Organized gang activity is definitely a problem in many areas of the country, and Georgia is no exception. It's hardly surprising, then, that the governor has announced the creation of a statewide database that's designed to track known gang members, suspected gang members and their various associates.
Some people in Georgia may have higher bails or face harsher sentences because of a court that uses psychology or IQ tests that might not be reliable. According to a study that appeared in the journal Psychological Science in the Public Interest, many of these studies are not widely recognized within the psychological community and thus may not be reliable.
A recent paper says that talking about race during the course of a trial could lead to a lower level of juror bias. During the jury selection process, attorneys in Georgia and elsewhere should talk about the potential impact an implicit bias could have on a person's ability to evaluate evidence. They should also make opening statements that caution jurors to not make assumptions based on race or other preconceived notions that they may have about a defendant.
It isn't uncommon for Georgia residents to be convicted of crimes based on mistaken identifications. In some cases, witnesses are pressured to choose a person out of lineup even if they aren't sure if the perpetrator is in that lineup. This is partially because they want to be helpful to a police officer or other authority figure. An officer may also guide a person toward making a choice in an effort to get closer to solving a case.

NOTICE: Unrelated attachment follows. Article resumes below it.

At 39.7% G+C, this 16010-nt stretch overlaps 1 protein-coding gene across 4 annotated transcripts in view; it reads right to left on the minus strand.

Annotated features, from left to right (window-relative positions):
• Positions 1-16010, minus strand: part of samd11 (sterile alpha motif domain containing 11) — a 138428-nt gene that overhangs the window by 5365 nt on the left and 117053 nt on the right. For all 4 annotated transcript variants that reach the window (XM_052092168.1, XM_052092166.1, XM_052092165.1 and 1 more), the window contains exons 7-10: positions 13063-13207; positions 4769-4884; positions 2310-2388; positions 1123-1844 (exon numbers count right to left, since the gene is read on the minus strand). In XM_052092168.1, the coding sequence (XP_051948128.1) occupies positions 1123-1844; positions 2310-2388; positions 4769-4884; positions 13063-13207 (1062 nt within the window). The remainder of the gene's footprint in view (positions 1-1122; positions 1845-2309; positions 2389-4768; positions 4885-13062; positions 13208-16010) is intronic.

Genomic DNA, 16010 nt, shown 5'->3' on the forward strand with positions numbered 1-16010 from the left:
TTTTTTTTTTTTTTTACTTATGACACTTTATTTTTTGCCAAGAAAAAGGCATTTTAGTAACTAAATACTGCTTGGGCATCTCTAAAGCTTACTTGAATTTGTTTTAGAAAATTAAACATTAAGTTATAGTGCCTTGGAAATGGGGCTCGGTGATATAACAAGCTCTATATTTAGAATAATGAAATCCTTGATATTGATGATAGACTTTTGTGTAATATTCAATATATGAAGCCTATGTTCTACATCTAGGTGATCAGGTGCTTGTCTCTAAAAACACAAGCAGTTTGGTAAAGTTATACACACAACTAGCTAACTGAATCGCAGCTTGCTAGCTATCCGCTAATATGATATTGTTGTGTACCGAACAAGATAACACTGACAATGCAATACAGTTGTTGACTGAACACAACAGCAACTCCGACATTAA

Those who have been convicted of a crime in Georgia may be able to use DNA evidence to help overturn their convictions. It is not uncommon for a person who is charged with rape or murder to be found guilty of a charge based on witness testimony instead of physical evidence. Often, these individuals already have criminal records, which may make it easier to accept witness testimony.
People detained by police in Georgia and across the United States must be read a set of their rights guaranteed by the Constitution regarding those placed in police custody. These rights are commonly referred to as Miranda rights and come from the rights contained in the Fifth Amendment of the Constitution.
Juries in Georgia and around the country tend to find the results of deoxyribonucleic acid analysis extremely compelling, but DNA evidence can be used to free people from prison as well as send them there. DNA can be found in the cells of all animals, and it determines how organisms develop and function. When DNA tests are conducted correctly using tissue samples that have been collected and handled properly, the results are extremely accurate.
Violent crime rates soared in Georgia and around the country in the 1980s and 1990s because of a new and highly addictive form of cocaine known as crack, and Congress responded by passing tough sentencing laws that led to the mass incarceration of African Americans. The country now faces a new drug menace in the form of powerful opioids that are linked to a nationwide overdose crisis, and Congress is, again, being urged to respond with harsh new laws.
According to a survey from the Council on Criminal Justice, the racial gap in jails and state prisons in Georgia and across the country has narrowed since 2000. The racial gap among those on parole or on probation has also narrowed since then. In that 2000, black people were 15 times more likely to be in a state prison because of a conviction for a drug crime than white people. However, by 2016, they were only five times more likely to be in a state prison compared to white inmates.
Most Georgia residents link the term "Breathalyzer" with getting pulled over DUI. They understand that if a person fails a breath test, they may be charged and could possibly be arrested. However, research has shown that breath tests are not as reliable as was once thought. There is a lack of transparency and consistency when it comes to DUI testing.